Underground cannabis factory 'first of its kind' in Northern Ireland
An underground cannabis factory containing £350,000 worth of the drugs is the first of its kind uncovered in Northern Ireland, the High Court heard today.
Police found three purpose-built rooms full of 600 plants following a surveillance operation in Co Down.
Covert video footage, photographs and audio recordings formed part of the investigation which resulted in five men being charged, prosecutors revealed.
Details emerged as one of the accused was refused bail.
Brendan Rice (48) of Dundrum Road, Newcastle, faces charges of cultivating and possessing cannabis with intent to supply.
He was arrested along with the other suspects when police raided premises on the Derryneill Road, Castlewellan on May 21.
Keys found on him were said to be for the shutter on a shed complex which housed the cannabis growing operation.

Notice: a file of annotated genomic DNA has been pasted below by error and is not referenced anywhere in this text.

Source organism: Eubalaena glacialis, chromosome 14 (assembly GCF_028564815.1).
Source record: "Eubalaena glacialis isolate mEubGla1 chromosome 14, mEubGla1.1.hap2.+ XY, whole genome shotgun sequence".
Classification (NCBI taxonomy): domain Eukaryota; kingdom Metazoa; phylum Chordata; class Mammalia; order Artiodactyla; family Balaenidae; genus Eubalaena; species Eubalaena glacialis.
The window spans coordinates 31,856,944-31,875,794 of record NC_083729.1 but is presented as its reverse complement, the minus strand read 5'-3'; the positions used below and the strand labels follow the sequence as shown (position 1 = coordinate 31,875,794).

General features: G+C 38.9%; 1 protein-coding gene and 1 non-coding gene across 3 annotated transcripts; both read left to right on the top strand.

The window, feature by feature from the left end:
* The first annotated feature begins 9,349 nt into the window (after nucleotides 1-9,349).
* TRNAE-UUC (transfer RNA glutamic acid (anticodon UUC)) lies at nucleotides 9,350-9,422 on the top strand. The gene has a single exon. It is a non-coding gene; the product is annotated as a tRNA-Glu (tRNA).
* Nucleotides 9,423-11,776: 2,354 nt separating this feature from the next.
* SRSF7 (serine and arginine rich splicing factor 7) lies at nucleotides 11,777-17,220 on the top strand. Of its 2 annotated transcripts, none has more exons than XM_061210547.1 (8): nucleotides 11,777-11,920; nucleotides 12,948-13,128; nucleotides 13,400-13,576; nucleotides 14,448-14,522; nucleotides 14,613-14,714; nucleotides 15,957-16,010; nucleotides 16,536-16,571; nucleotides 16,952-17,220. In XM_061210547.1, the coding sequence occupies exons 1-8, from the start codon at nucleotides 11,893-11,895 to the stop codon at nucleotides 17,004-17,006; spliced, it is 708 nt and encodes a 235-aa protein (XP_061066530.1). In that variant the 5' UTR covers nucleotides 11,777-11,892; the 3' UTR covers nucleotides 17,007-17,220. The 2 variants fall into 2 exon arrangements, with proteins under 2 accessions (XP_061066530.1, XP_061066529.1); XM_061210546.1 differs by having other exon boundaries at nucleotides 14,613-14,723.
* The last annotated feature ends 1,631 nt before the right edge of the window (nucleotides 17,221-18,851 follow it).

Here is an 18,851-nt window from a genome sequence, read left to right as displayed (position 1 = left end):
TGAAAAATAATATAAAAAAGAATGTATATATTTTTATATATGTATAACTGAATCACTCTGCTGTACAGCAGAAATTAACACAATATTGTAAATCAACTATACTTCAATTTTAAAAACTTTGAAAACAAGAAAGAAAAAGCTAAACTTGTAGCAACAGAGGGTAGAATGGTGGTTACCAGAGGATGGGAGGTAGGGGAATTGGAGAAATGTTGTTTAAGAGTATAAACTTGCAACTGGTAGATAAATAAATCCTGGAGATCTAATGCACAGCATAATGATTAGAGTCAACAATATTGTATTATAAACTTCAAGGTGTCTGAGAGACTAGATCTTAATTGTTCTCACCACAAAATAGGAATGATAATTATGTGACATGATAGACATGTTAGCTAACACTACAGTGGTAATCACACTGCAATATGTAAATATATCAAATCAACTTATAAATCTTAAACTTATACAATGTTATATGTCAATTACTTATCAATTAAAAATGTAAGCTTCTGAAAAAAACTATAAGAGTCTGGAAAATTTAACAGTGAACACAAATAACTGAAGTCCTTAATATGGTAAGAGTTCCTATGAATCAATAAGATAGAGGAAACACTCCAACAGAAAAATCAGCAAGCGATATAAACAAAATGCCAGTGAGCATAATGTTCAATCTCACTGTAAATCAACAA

Kate McKay, prosecuting, said searches revealed plants with a potential £350,000 street value at three different growth stages.
She told the court: "Concealing them underground in a purpose-built area, on top of which a large shed was built, had never before been encountered in Northern Ireland."
The concrete chambers were accessed through a vehicle examination pit, Mrs McKay disclosed.
Walls were lined with lighting, hose-piping and other equipment to aid the cultivation process.
Cars worth around £100,000 were also seized in the police swoop.
Confirming that surveillance was used in the investigation, the barrister added: "Police are in possession of a number of covert audio and video recordings in respect of this applicant."
She claimed Rice played a greater role in the alleged illegal operation than merely growing the plants.
"Clearly this is an organised crime gang and police believe it did take a considerable degree of planning to get this concealed cannabis factory set up," Ms McKay contended.
Defence counsel argued, however, that Rice's lifestyle was not one of any wealth.
He cited a potential medical condition which could require urgent intervention and said the accused's family can put up £5,000 in cash to ease any concerns he may not turn up for trial.
But refusing bail, Mr Justice Treacy ruled there was a risk of re-offending.
The judge added: "The investigation is at an early stage and it appears there are other matters being investigated by the police."